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Senate Republicans have finally unveiled legislation to repeal and replace the Affordable Care Act. Now they are in a great rush to pass it without the benefit of hearings or any reasonable time for debate and amendments. That’s a clue about how much public interest and reaction they welcome. Hopefully, we will have an analysis by the Congressional Budget Office at least a day or two before the vote, but we can’t afford to wait for that before informing as many people as possible about what’s in the bill.

What the legislation does, essentially, is deprive the government of the revenue needed to accomplish the law’s original aim. It eliminates most of the new taxes imposed by the Affordable Care Act to cover the cost of subsidizing health insurance. Those taxes primarily affected the wealthy since they targeted investment income and wages above $200,000. Repealing those taxes (except for the “Cadillac tax” on unusually expensive employer health plans) shifts much of the cost of health care from the government back to the buyers of insurance, whether they can afford it or not. Some of the law’s provisions designed to protect the quality of coverage remain–although they are weakened–but the central aim of the Affordable Care Act is seriously undermined.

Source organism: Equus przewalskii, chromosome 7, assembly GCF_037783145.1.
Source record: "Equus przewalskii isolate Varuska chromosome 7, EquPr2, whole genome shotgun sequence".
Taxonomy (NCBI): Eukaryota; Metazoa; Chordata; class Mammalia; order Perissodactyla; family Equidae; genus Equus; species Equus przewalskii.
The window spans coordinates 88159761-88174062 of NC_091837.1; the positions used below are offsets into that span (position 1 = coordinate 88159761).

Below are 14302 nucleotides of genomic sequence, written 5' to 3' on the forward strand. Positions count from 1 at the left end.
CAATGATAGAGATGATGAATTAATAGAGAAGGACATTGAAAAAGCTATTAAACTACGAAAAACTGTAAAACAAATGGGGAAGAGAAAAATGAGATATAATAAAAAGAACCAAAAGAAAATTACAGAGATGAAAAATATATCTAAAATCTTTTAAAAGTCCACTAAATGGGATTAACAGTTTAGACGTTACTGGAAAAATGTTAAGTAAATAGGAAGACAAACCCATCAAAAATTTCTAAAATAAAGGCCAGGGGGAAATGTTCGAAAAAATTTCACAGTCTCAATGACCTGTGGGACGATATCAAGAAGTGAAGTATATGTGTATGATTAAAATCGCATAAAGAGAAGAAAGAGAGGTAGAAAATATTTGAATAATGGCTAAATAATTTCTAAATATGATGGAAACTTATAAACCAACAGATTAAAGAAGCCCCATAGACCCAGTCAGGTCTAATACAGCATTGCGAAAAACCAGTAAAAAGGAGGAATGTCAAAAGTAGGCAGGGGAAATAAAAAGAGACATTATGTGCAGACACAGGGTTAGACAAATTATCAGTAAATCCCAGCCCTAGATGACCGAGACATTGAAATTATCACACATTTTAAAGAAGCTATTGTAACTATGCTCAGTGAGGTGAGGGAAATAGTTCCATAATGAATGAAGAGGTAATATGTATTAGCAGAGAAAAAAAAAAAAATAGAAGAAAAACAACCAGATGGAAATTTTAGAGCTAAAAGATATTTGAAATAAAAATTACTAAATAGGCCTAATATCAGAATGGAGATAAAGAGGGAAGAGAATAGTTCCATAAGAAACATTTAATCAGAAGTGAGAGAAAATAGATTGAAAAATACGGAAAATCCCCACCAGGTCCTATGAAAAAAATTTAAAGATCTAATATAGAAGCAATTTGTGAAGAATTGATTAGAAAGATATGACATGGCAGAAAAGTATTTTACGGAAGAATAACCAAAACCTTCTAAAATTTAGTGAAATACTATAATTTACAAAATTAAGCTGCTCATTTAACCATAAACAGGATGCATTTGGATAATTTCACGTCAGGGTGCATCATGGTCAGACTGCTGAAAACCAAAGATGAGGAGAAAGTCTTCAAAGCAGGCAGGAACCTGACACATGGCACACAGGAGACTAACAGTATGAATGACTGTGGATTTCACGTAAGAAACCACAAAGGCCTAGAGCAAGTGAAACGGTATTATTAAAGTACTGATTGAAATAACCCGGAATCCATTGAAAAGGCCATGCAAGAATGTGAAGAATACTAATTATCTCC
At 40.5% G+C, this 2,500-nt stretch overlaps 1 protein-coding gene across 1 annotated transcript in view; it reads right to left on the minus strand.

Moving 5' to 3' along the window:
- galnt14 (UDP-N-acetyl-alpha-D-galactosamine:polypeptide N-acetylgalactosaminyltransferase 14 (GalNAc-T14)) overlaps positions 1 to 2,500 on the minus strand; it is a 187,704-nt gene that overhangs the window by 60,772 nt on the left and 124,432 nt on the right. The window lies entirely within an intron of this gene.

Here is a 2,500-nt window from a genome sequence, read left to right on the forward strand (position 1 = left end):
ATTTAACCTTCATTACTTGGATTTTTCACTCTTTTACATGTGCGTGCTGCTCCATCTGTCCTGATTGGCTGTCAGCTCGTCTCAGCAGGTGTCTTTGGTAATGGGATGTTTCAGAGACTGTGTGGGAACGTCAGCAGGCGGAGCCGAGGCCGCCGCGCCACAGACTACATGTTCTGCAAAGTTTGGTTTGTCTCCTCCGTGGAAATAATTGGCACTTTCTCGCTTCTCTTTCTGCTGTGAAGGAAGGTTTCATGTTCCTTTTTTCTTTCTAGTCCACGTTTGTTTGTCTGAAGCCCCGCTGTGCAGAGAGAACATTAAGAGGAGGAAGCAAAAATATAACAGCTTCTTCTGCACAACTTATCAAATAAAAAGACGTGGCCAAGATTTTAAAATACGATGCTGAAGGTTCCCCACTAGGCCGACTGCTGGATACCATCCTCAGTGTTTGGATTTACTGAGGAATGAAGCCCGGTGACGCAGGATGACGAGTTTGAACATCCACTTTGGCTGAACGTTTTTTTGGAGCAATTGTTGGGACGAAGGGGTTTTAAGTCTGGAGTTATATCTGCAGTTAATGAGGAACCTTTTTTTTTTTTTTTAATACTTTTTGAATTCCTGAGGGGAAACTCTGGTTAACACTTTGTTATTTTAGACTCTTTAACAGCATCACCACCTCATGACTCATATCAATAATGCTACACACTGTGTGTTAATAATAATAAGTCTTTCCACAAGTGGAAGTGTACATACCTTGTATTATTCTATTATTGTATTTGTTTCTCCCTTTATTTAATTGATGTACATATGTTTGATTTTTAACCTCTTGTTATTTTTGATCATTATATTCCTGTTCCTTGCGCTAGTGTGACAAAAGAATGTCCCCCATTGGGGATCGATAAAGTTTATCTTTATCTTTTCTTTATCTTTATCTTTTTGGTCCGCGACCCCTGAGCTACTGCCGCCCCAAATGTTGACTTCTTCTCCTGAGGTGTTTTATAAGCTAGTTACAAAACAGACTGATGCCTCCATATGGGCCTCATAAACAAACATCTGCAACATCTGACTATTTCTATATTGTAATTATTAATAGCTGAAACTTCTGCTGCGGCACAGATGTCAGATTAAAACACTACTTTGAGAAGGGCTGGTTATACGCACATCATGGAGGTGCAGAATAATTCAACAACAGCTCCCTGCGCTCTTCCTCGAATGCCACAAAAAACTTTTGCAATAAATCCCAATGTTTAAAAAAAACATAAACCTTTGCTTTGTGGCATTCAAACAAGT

Benefits continue, but with a catch

Obamacare required all health insurance policies to include ten essential health benefits: Ambulatory (outpatient) care, emergency services, hospitalization, maternity care, mental health and substance abuse services, prescription drugs, rehabilitative and habilitative services, laboratory services, preventive and chronic disease management services, and pediatric services. These requirements would continue, except that states would now be able to apply for waivers of the rules. The same is true for the rule prohibiting annual or lifetime limits on what insurers must pay. Comprehensive coverage will probably be available to most people, but it’s no longer a sure thing.